Join Date: Mar 2007
Location: Tel Aviv, Israel
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Global report: Israel 3rd in hotel rates
Hotels.com biannual Hotel Price Index ranks Jerusalem as 10th costliest city with average room rate of £126. Israeli hoteliers: We must deal with unusual operation expenses
Israel is the third most expensive country in the world when it comes to hotel rates, according to a biannual report of the Hotel.com website. Jerusalem is the 10th costliest city in the five-star hotels category.
The Hotel Price Index (HPI) is an extensive survey based on reservations in more than 140,000 hotels in major city destinations across the world.
According to the report, the first half of the year recorded a 3% increase in hotel rates worldwide compared to the same period in 2010. Jerusalem's hotel rate, however, soared 30% during the same period, with an average room rate reaching £126 (roughly $195) – bringing the capital to the 10th place in the world.
Jerusalem ranked 10th in the five-star hotels category, with the average rate standing at £211($327).
Israel came in third in the comparison of prices between countries, after Switzerland and Russia. According to the report, the average rate of a hotel room in Switzerland stood at £144 ($223), compared to £141 ($219) in Russia and £134 ($208) in Israel.
The average price of a hotel room in Israel is higher than in Brazil, Singapore, Norway, Italy, Sweden, the United Arab Emirates and Denmark. The United States ranked 15th, France – 19th, Japan – 30th, and Germany – 32nd.
A committee appointed by Tourism Minister Stas Misezhnikov to look into the prices of tourism products in Israel met this week with representatives of the Israel Tourism and Travel Agents Association and the Israel Hotel Association to discuss vacation prices in Israel, both for foreign and Israeli tourists.
The Travel Agents Association representatives – led by Chairman Kobi Karni, CEO Yossi Fattal and deputy chairman of the Incoming Tourism Unit, Yossi Fischer – presented a position paper blasting hotel rates in Israel and noting that "the concentration level in the hotel industry in the country is one of the causes for the hike in tourism products' prices.
"The Eilat area, for example, is controlled by two chains: Fattal and Isrotel, which own two-third of four and five-star hotel rooms. The Dead Sea area is controlled by the Fattal chain, which owns more than 50% of all rooms."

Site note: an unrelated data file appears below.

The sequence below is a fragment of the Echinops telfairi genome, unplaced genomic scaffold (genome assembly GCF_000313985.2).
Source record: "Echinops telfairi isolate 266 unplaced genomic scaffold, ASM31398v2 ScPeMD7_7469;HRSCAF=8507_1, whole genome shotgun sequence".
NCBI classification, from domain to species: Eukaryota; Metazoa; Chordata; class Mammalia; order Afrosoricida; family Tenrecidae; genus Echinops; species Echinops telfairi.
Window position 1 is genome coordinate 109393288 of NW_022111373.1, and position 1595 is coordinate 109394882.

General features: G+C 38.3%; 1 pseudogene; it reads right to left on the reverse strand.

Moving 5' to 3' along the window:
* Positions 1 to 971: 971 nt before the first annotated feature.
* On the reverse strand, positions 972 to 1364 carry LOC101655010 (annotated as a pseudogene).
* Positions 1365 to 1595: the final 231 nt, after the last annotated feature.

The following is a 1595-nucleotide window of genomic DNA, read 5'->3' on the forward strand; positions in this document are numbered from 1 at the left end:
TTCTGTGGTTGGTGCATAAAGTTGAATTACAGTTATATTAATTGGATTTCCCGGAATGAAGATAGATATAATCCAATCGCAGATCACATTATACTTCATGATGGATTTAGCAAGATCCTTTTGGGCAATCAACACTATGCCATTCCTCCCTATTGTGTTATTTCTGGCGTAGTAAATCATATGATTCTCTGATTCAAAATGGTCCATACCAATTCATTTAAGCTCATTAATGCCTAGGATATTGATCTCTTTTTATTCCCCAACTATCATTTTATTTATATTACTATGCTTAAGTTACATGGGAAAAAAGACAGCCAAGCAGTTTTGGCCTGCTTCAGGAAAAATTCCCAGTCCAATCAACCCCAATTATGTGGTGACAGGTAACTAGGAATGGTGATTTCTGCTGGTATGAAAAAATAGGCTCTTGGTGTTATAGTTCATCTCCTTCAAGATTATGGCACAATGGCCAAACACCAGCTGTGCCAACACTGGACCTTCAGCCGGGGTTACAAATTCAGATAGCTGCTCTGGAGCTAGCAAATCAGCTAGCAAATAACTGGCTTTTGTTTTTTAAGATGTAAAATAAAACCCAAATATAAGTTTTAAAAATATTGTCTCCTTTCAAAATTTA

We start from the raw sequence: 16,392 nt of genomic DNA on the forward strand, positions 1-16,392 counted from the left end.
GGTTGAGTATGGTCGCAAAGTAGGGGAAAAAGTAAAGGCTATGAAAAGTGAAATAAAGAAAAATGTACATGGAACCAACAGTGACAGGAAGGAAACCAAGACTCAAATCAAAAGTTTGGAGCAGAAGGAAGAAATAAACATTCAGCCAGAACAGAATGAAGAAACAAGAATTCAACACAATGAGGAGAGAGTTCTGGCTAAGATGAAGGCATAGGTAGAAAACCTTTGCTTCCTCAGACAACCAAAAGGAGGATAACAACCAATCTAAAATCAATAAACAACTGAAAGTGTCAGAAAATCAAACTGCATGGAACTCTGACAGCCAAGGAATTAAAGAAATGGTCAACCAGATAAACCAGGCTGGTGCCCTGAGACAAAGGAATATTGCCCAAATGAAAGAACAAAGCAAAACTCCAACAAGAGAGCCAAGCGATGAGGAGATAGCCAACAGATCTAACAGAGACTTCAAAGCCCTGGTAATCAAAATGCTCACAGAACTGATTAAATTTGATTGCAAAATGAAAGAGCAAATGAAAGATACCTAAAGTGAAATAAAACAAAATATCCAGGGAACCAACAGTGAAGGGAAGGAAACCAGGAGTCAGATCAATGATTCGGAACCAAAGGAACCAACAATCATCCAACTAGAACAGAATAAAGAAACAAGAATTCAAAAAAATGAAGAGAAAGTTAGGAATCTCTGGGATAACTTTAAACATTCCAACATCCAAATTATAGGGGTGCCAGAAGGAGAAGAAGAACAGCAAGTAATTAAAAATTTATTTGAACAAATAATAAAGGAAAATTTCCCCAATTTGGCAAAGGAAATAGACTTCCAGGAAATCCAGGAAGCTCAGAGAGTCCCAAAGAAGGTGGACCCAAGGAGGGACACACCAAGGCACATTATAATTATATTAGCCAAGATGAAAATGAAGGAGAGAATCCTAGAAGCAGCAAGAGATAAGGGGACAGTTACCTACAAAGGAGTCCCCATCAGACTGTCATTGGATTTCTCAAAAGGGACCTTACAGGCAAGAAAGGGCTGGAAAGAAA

The Incoming Tourism Unit added that another reason for the expensive hotel rates in Israel was the room shortage. Only 1,700 new hotel rooms have been built in the past decade, while the number of tourist rose from 1.2 million to 3.45 million.
According to the Incoming Tourism Unit, "We must encourage international hotel chains to boost their activity in Israel, encourage significant construction of hotels in popular areas with different levels of accommodation, supervise and regulate mergers and acquisitions of existing hotels by chains which already hold a significant market share, especially in the Dead Sea, Tiberias and Eilat."
'Security, kashrut push prices up'
Israel Hotel Association representatives noted during the meeting that the costs of operating hotels in Israel are among the highest in the world, mostly due to manpower costs, property tax and additional expenses which other hotels in the world are not forced to deal with.
"Israel is the only country which requires hotel security, estimated at some NIS 180 million ($48 million) a year. A hotel with 200 to 300 rooms must employ seven or eight guards, with the cost of one security post standing at some NIS 300,000 ($80,000) a year.
"Moreover, Israel is the only country which requires kashrut supervisors, who cost some NIS 74 million ($20 million) a year. Only in Israel employees are paid more for working on Shabbat, and Israeli hotels are the only ones in the world which must have a lifeguard during all opening hours of the swimming pool, a fitness instructor and a pool operator."
The hoteliers claimed that the additional manpower expenses in Israeli hotels make up 6.2% of their income turnover.